Critical Incident Teams Part 1: Team Design

I love to see films or television shows where a detective or officer shoots a bad guy and then immediately leaves the scene to carry on with their investigation or other duties. Contrary to these depictions, police shootings are taken very seriously by departments. At a minimum the officer involved in the shooting will be on some form of leave (paid or un-paid). When a police shooting does occur a “special” team of detectives is assigned to investigate the circumstances of that shooting. Until the investigation is complete, the officers involved won’t be handling any other cases.

Critical incident teams (CIT) are known by a number of names but probably the most common slang label is a “shoot” team. These teams investigate deaths of individuals occurring in police custody or by police action. Put simply, if the police may, in any way, have had any responsibility in a death, these teams will investigate the circumstances of that death. These teams routinely investigate police shootings, deaths occurring during arrest control (handcuffing and wrestling a guy to the ground), or while in police custody. This may be either during a short term booking or if a convicted inmate is found dead in their cell.  The only deaths which may not “automatically” be investigated by these teams are traffic accidents occurring during a police chase. Certainly there will be an internal investigation to see if the chase policies were followed but that investigation may not be done by a CIT, especially if the police car did not make any physical contact with the suspect vehicle. If the two vehicles did make contact then the CIT may be called.

These teams may be divided into two basic forms; in-house/internal or multi-agency.  An internal team is made up of detectives and CSIs from the agency involved in the incident. Usually there are a mix of major case (homicide/robbery/narcotics, etc) detectives and crime lab personnel. All of the investigation and evidence handling is internal. A multi-agency team is composed of major case detectives from a variety of outside agencies within that judicial district but does not include any personnel from the agency involved. For example, I was once on the 18th Judicial District CIT. It was made up of agencies in four Denver metro law enforcement agencies. I worked on cases that did not involve my agency (sheriff’s office). These teams handle the entire investigation (coordinated with the District Attorney and Coroner) to determine if any crimes were committed by law enforcement officers and assist in understanding the cause and manner of death. All evidence is handled by another agency and not by the agency involved in the incident. This creates a layer of insulation from any bias or influence that the public may perceive from police during the investigation. I have written before on some of the challenges that may occur when multiple crimes occur during these CIT investigations.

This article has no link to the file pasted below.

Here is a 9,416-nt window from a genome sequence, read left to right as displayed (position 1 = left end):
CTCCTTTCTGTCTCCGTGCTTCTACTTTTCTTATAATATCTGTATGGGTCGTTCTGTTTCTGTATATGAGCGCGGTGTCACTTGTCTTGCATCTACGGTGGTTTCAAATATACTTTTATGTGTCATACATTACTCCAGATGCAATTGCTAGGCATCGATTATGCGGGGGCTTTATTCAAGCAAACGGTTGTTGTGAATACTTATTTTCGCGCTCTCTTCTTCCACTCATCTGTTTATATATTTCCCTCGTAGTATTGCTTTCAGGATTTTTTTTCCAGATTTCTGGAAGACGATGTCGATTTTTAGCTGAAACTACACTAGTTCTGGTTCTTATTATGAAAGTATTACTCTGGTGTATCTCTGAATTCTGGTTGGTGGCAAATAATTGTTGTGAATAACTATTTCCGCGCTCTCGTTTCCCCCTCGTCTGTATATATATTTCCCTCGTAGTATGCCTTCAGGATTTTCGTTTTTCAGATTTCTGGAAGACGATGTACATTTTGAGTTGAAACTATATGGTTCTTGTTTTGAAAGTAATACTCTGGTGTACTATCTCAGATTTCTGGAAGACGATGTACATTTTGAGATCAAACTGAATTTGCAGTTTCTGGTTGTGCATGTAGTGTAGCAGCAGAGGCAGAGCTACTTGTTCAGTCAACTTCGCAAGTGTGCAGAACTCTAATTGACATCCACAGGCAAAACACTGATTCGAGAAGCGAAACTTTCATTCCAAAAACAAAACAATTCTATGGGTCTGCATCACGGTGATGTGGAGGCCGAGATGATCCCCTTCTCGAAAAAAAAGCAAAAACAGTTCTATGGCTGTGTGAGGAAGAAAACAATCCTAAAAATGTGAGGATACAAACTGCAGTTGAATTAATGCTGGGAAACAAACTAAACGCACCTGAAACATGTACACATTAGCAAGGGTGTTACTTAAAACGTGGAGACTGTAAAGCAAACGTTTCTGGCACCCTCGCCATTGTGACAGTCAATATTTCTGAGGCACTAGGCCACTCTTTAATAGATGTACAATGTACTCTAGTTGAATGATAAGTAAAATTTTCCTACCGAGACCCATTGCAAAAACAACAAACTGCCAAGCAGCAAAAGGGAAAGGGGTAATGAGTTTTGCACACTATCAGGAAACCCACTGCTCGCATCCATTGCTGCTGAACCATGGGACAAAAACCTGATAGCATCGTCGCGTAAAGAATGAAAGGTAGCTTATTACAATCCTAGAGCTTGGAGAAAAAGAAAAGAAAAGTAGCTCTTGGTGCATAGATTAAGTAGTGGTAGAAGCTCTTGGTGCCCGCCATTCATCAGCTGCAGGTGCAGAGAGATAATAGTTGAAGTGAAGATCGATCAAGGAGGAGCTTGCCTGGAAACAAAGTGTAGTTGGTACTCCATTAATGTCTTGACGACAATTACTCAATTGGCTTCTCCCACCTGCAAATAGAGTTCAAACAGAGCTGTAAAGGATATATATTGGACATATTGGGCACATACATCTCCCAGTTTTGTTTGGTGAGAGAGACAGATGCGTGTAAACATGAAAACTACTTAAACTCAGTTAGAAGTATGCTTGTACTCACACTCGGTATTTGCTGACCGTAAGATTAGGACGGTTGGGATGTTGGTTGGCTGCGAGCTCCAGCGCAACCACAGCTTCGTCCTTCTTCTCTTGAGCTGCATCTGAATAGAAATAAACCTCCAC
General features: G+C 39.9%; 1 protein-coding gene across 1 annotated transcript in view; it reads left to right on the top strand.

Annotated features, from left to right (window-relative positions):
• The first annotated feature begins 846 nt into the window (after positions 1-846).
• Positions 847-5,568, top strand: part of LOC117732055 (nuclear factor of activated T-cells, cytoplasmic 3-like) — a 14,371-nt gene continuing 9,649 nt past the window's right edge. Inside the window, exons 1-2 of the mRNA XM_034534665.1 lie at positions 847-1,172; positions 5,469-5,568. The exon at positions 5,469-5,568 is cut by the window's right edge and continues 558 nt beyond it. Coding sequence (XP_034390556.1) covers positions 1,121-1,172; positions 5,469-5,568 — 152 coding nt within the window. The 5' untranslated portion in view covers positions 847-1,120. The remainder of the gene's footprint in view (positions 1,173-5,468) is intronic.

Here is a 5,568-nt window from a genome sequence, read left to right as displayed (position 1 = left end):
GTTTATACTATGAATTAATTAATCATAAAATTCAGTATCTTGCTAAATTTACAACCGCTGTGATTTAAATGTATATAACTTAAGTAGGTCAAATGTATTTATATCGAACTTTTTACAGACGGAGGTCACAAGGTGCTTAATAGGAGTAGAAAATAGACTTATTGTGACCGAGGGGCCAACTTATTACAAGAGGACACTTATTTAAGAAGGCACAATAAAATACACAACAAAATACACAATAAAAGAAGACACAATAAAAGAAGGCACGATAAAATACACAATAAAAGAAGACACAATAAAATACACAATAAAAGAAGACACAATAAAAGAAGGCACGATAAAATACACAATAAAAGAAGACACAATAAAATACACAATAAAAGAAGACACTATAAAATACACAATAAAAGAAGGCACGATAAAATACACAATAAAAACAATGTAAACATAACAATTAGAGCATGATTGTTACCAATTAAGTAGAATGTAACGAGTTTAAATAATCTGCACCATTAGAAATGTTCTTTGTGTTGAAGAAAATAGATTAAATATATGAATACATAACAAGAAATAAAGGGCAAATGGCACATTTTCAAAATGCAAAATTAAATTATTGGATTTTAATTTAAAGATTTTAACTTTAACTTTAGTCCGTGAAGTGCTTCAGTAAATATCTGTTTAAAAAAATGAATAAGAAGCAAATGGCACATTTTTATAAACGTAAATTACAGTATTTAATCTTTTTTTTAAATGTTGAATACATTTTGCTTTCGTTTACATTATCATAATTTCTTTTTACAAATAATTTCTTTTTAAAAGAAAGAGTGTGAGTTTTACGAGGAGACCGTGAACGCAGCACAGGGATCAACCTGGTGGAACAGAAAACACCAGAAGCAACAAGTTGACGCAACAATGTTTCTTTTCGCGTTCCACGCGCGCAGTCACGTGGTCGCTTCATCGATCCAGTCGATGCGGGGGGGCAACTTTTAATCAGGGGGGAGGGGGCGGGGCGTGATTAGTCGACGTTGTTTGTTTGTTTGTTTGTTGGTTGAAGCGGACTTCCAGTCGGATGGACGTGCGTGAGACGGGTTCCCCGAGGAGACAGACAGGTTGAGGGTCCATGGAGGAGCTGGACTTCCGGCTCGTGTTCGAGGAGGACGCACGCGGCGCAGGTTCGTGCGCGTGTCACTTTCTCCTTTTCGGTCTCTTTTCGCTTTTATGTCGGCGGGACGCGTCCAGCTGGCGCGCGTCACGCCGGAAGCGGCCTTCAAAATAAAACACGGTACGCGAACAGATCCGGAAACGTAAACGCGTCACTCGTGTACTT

In your novel you may consider how the formation of these teams might affect the investigation. What happens if an officer from one agency shoots a friend or family member from another agency? How will the public react to a shooting or in-custody death of a “sympathetic” victim? How will the media or community organizers characterize the police response? I’ll have another posting soon on how CSIs process officers involved in shootings and some of the conflicts that can arise. Look for that in a few days. Until then, if you have an officer involved shooting remember that there will be an investigation and one of the two types of teams will likely be involved. You may want to talk to the agency represented in your novel to see what kind of a team they operate.